5 Simple Drone Shots for a Cinematic Look

David Chuan-En Lin
3 min readDec 23, 2022

Drones let videographers capture scenes from new and unique perspectives. However, as a new drone pilot, one may wonder 🤔 how it is possible to recreate the stunning cinematic shots seen in feature films or nature documentaries. In this guide, I’ll be going through five classic cinematic drone shots, along with flying tips and my own examples. Ready for takeoff!

A bird’s eye view drone shot

Table of Contents

  1. Reveal Shot
  2. Bird’s Eye View
  3. Tracking Shot
  4. Fly-Through
  5. Dolly Zoom

1. Reveal Shot

The reveal shot, also known as the pull-back shot, helps establish a wider scene or a location. Start from a low altitude with the subject centered and slowly pull away at a steady speed, gradually revealing the environment around the subject. Keep the subject in the center of the frame and the camera leveled as you pull away. Be mindful of your drone’s control range if you trail far away.

2. Bird’s Eye View

The bird’s eye view, also known as the overhead shot or the rocket, is excellent for capturing geometric patterns of buildings or landscapes from a unique top-down, LEGO-like perspective. Start with the camera pointing down perpendicular to the ground and steadily fly upwards with the subject in the center of the frame. Be mindful of wind conditions as you reach high altitudes.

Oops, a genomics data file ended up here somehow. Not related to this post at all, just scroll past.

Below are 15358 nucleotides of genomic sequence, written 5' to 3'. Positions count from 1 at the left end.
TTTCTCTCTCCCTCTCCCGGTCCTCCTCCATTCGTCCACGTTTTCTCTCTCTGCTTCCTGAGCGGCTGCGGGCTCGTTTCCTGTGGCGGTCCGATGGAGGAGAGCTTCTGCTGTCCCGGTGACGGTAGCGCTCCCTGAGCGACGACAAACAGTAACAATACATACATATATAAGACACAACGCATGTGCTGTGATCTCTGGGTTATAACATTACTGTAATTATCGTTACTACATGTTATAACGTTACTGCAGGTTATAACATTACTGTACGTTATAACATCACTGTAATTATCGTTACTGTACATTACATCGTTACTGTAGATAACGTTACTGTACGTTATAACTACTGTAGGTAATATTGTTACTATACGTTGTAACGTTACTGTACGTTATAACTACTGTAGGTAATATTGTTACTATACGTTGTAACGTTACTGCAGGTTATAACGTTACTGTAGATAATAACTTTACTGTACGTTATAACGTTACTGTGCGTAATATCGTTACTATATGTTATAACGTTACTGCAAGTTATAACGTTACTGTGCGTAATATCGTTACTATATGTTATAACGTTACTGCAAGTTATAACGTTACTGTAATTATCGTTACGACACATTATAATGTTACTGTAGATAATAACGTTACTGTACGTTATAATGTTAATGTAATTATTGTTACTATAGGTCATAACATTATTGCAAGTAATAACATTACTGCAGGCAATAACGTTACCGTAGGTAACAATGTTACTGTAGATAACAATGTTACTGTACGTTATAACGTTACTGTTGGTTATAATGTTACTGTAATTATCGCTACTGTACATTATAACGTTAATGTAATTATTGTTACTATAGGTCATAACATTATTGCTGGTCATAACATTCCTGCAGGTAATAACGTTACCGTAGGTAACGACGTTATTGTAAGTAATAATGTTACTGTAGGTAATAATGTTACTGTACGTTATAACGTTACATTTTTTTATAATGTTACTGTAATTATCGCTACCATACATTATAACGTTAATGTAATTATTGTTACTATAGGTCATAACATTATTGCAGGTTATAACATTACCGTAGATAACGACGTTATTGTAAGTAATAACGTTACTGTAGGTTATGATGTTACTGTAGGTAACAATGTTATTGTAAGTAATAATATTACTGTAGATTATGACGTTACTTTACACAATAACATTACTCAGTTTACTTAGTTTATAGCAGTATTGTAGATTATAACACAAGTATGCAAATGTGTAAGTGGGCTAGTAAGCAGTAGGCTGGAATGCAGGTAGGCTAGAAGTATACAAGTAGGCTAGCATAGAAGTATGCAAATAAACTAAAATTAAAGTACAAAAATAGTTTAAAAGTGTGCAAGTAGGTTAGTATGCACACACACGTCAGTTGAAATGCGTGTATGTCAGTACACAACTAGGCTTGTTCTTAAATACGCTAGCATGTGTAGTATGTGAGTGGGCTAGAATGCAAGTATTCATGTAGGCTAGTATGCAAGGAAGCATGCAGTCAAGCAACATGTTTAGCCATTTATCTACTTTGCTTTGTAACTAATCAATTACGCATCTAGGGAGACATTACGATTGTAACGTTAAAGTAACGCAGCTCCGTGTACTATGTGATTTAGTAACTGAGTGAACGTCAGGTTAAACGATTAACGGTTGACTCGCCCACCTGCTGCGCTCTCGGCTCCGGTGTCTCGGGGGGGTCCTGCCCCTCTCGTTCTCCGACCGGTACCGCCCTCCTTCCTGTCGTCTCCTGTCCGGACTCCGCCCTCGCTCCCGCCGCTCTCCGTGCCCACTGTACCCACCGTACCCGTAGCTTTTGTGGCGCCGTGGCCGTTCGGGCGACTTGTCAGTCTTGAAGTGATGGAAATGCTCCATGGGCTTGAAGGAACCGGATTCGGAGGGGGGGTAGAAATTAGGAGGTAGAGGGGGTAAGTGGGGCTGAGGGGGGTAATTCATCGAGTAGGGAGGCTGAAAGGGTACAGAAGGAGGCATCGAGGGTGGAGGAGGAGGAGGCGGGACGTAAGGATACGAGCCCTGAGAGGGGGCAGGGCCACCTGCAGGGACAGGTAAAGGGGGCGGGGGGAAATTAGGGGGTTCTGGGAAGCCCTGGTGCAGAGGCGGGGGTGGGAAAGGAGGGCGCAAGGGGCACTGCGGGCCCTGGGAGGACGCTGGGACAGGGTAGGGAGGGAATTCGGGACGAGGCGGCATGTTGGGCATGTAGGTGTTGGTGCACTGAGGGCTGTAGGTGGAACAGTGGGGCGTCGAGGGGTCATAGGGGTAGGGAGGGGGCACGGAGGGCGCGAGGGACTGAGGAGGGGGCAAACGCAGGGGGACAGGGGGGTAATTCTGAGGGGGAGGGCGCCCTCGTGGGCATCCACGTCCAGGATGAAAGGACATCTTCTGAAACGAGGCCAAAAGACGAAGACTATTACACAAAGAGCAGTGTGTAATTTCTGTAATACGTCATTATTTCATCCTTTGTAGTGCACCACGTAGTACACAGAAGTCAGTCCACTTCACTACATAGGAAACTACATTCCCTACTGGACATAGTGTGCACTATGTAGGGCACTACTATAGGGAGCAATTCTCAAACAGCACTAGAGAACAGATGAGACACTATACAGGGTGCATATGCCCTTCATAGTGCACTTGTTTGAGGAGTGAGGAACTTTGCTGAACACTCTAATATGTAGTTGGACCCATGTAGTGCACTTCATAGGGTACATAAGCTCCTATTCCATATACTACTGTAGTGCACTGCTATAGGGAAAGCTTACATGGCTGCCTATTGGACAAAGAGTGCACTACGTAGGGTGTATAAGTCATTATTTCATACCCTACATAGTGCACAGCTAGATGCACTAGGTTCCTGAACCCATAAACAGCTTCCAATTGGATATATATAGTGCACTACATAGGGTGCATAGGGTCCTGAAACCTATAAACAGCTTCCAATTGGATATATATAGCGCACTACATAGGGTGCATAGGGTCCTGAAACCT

3. Tracking Shot

The tracking shot, also known as the Point of Interest (POI) shot, helps emphasize a static or moving subject. There are two main ways you can achieve this shot: with tracking software (e.g. DJI ActiveTrack) or manual maneuvering. Start with the drone hovering in midair and center the subject with software or manually. Then, fly the drone steadily while keeping the subject centered on camera. Experiment with different flight paths, such as flying over, tagging behind, or orbiting the subject. I filmed the first example using ActiveTrack and following a static subject, and filmed the second example manually with the RC remote controller and following a moving subject.

4. Fly-Through

The fly-through can be used to create a thrilling first-person-like experience or dramatically reveal a hidden scene. Start by planning a route between two points that flies through a gap or a hole. Fly the drone steadily across the planned route and carefully avoid any obstacles. If you are flying through tight gaps, you may need to turn off obstacle avoidance software (e.g. DJI Obstacle Avoidance) to prevent the drone from stopping automatically. This shot takes quite a decent amount of practice to master and Sam Kolder’s videos feature great examples of (risky) fly-through shots.

5. Dolly Zoom

The dolly zoom creates a surreal and psychedelic feel by manipulating perspective. The technique involves flying the drone towards or away from the subject while keeping the subject relatively the same size, either through steadily zooming in/out while flying away from/towards the subject or through keyframing the zoom levels in post-production. Keep the shot clean from any shakes or jitters. The result is that the subject remains the same size while the background appears to warp and move around it. In the first example, I flew towards the subject while zooming out. In the second example, I flew away from the subject while zooming in. I did both zooming in post-production.

And that’s a wrap! ✈️

Hopefully, you now have a handful of drone shots you can use to “elevate” your drone videography. Remember that practice makes perfect and that you can always get creative by mixing and matching different shot techniques.

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